There have been men in the Darran Valley area since the Stone Age. Evidence of a settled community on the slopes of the Graig from the 5th to the 16th century was discovered in the 1930′s.
The first community of any size to establish itself took its name from the then biggest farm and was known as Ysgwyddgwyn.
In 800 there were about 100 inhabitants. By 1900, the population had grown to 2,500. When the railways came in the second half of the 19th century, the name Ysgwyddgwyn was changed to Deri – the Welsh word for oak trees.
The two dominating influences on the life of the people of the Darran Valley through the ages have been Christianity and coal – between them, they have affected the well-being of every one if its ihnabitants in one way or another. Christianity first came with St Gwladys in the 5th century. Modern religious influences came in force to the village with the expansion of the Welsh non-conformist movement in the 19th century.
The coal industry in the valley started in 1833 when the first seam of coal – the celebrated Brithdir seam – was exploited. The modern coal mine came to Deri when the first vertical shaft was dug in 1864. The language of the original inhabitants was Welsh – a language with its roots in the ancient Brythonic spoken by early settlers from Ireland. Increasing industrial activity in the 19th century brought into the area a considerable number of “foreigners” – English speaking men and women from all over the British Isles.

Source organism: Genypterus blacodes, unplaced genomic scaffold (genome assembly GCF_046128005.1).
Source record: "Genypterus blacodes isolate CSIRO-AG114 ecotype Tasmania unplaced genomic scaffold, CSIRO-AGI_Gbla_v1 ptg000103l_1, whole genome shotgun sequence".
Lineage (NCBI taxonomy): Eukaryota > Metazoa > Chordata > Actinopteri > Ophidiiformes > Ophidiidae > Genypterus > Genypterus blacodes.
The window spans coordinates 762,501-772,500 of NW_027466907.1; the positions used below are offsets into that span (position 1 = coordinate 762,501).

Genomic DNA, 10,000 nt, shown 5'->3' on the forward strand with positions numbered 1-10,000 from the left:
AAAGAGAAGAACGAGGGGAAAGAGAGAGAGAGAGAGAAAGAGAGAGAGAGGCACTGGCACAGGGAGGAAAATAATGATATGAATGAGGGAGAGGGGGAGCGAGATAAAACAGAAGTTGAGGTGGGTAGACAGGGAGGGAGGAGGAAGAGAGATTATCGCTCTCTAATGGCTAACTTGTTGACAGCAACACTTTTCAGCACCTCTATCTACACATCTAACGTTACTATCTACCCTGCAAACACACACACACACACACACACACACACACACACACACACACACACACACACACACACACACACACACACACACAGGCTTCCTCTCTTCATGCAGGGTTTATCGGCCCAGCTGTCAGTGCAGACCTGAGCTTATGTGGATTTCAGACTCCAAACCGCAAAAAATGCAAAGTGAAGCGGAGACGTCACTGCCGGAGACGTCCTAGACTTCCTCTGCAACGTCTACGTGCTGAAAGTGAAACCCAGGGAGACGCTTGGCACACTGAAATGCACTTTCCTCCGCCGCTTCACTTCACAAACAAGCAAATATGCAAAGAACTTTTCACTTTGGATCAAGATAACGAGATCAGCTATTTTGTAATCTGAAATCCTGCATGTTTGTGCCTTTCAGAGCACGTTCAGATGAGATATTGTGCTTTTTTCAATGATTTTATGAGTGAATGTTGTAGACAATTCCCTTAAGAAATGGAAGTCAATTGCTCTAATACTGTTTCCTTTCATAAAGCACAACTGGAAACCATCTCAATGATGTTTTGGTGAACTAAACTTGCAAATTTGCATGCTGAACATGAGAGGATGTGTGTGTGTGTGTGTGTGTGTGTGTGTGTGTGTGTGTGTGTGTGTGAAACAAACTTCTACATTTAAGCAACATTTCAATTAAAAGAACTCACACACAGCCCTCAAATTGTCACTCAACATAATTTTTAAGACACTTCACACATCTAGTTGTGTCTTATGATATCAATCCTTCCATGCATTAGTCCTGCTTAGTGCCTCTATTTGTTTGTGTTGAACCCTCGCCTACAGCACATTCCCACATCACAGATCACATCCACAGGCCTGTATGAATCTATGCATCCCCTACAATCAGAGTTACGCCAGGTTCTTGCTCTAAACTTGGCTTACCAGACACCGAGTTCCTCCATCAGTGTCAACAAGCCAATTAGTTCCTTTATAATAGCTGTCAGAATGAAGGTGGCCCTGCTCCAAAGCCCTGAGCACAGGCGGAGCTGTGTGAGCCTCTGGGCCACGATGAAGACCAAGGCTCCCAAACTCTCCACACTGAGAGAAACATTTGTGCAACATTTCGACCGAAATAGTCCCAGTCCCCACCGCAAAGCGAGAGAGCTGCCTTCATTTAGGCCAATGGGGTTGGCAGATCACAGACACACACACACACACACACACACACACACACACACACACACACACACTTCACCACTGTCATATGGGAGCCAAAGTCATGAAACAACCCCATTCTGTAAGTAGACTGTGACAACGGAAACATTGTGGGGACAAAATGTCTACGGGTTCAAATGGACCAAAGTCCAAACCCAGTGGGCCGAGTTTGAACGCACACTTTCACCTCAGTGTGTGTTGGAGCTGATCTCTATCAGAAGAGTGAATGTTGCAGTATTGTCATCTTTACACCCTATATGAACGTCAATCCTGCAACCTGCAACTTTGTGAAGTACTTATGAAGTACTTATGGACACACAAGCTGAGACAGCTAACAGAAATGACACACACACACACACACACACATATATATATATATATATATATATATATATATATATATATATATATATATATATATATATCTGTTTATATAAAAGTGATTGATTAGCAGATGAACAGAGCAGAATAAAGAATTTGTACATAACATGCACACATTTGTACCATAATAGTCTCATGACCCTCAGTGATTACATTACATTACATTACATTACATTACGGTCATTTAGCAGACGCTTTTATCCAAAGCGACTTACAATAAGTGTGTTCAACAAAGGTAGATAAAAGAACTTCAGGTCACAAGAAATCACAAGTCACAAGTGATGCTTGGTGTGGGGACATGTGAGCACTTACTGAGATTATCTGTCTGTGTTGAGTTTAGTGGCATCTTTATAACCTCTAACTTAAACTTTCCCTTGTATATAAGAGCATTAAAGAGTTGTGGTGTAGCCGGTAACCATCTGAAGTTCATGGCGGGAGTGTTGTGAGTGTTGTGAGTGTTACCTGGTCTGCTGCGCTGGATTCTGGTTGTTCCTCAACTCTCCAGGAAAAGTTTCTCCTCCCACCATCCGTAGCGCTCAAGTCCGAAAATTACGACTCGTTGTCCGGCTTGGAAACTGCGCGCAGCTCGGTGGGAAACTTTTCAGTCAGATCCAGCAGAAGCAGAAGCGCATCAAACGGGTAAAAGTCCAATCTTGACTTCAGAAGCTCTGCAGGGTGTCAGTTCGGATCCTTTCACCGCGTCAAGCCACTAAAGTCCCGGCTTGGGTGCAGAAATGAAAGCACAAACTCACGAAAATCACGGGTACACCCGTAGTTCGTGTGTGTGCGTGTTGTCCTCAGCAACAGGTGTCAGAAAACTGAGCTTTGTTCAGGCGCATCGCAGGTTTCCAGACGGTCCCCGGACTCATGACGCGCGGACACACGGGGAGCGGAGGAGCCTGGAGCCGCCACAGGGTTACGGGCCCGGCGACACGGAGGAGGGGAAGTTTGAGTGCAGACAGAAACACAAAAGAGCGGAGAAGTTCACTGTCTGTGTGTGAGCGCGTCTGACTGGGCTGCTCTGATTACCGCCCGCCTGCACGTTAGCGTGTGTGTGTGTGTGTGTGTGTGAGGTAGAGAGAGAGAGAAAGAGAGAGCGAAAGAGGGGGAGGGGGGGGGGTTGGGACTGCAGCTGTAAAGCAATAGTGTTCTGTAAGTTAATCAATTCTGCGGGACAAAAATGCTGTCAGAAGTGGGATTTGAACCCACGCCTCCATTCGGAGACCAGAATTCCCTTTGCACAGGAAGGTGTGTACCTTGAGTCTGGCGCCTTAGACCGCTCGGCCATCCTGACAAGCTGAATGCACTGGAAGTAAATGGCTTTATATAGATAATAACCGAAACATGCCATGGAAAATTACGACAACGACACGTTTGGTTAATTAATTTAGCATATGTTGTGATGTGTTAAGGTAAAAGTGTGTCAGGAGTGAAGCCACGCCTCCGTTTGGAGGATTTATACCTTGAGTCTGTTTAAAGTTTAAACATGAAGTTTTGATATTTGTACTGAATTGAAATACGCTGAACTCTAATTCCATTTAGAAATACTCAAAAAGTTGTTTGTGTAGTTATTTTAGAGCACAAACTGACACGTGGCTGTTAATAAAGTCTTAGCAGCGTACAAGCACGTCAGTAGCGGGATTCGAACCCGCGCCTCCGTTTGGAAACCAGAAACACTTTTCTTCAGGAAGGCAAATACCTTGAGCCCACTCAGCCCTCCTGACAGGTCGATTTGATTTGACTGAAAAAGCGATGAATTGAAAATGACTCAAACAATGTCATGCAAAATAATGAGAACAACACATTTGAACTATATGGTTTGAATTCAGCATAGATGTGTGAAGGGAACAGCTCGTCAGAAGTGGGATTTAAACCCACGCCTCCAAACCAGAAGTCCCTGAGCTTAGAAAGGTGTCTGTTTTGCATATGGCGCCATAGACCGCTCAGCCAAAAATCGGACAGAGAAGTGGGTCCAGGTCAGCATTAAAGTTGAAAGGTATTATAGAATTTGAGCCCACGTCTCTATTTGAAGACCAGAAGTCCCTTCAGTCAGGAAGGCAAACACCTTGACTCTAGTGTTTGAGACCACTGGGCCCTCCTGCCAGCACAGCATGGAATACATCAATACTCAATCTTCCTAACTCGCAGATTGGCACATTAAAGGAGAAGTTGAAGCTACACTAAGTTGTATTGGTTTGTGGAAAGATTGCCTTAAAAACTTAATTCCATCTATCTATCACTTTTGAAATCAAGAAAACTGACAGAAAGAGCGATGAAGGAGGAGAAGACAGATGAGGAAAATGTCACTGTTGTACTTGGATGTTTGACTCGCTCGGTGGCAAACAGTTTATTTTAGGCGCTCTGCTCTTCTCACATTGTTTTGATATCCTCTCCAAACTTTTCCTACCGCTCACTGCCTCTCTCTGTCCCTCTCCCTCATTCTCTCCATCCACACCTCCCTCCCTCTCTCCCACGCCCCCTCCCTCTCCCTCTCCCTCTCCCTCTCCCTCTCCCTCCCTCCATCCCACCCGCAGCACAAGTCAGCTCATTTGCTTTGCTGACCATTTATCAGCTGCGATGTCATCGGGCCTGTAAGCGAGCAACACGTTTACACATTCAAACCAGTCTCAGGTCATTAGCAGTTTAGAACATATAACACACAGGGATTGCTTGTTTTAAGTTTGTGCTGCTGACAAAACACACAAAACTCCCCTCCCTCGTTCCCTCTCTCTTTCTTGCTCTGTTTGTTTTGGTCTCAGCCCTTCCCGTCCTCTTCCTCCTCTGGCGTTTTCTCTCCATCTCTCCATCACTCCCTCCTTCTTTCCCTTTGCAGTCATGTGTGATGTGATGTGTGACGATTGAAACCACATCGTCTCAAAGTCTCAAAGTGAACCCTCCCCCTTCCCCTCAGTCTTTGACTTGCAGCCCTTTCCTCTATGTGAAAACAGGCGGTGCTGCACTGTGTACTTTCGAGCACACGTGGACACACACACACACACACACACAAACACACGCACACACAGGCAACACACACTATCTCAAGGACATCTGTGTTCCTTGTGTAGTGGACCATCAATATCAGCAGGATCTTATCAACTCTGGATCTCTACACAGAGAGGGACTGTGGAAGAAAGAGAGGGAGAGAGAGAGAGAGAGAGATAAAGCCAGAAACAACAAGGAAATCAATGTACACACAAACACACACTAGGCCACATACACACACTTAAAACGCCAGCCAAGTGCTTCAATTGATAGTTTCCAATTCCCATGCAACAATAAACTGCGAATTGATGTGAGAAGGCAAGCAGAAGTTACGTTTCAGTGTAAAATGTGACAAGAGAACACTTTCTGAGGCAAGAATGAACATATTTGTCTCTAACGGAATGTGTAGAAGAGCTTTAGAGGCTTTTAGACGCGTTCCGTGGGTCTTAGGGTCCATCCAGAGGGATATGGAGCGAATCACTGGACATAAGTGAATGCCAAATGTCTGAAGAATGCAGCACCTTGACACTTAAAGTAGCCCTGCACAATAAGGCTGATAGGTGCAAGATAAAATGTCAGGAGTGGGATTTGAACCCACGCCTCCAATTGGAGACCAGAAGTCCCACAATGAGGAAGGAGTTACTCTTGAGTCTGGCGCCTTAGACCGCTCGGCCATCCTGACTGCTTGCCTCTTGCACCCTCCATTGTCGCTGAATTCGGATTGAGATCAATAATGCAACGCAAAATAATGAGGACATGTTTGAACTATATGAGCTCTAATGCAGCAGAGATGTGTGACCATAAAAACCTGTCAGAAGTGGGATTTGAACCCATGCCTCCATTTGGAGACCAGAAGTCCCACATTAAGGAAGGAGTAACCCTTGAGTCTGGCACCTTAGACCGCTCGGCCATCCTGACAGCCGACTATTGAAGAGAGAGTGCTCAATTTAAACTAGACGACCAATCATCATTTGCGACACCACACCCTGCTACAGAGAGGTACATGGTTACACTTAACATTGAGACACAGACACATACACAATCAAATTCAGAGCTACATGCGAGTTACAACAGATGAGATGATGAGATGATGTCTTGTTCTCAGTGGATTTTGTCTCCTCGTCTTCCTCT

The influx of strangerswas so great that, by 1905, the number of non-Welsh-speaking Deri people had so increased that a special chapel was built for them near the first one, erected for the Welsh-speaking population in 1865.
The social upheaval and the rise of the Labour party at the start of the 20th century had its repercussions. The First World War took its toll of Deri people as it did for most other villages throughout the land. The General Strike of 1921 and the big Lock-out of 1926 caused untold hardship. For years the Darran Valley was part of the great depression of the 20′s and the 30′s. With the advent of the Second World War, the economic gloom was lifted somewhat although, once again, Deri men and women became casualties on battlefields all over the world.
For more information go to the Darran Valley History Group website.
The “derwen” or oak tree was very common in the valleys and has lent its name to many places (trees in general are a common source of place names).
Deri is a plural form of “derwen”. Local residents say that the village was originally known as Ysgwydd-gwyn, the name of the old colliery there in 1833 but was renamed after many incomers to the area, who had come for work in the colliery, could not pronounce it, so Deri was chosen in its place.
There are however, records of the name Derie from 1744 and the Rhymney Railway line called the station here Darran and Deri.
Correctly the name should be Y Fochriw and the literal translation of this village name is often given as “slope of the pigs” as the assumption is that the word “moch” has mutated to “foch”.
The original word however, was “boch” as the old name for the settlement was Bochriw’r Garn.
This changes the meaning, as “boch”, though usually meaning “a cheek” as on a face, can also mean “a bulge” in the ground or a hill, possibly referring to a rounded piece of rock on the slope (“rhiw”) below the “carn”, the Roman stone found above the village on Gelligaer Common. Examples of the name appear from Bohrukarn c1170, y voygryw garn c.1700 and Y Fochriw in 1867.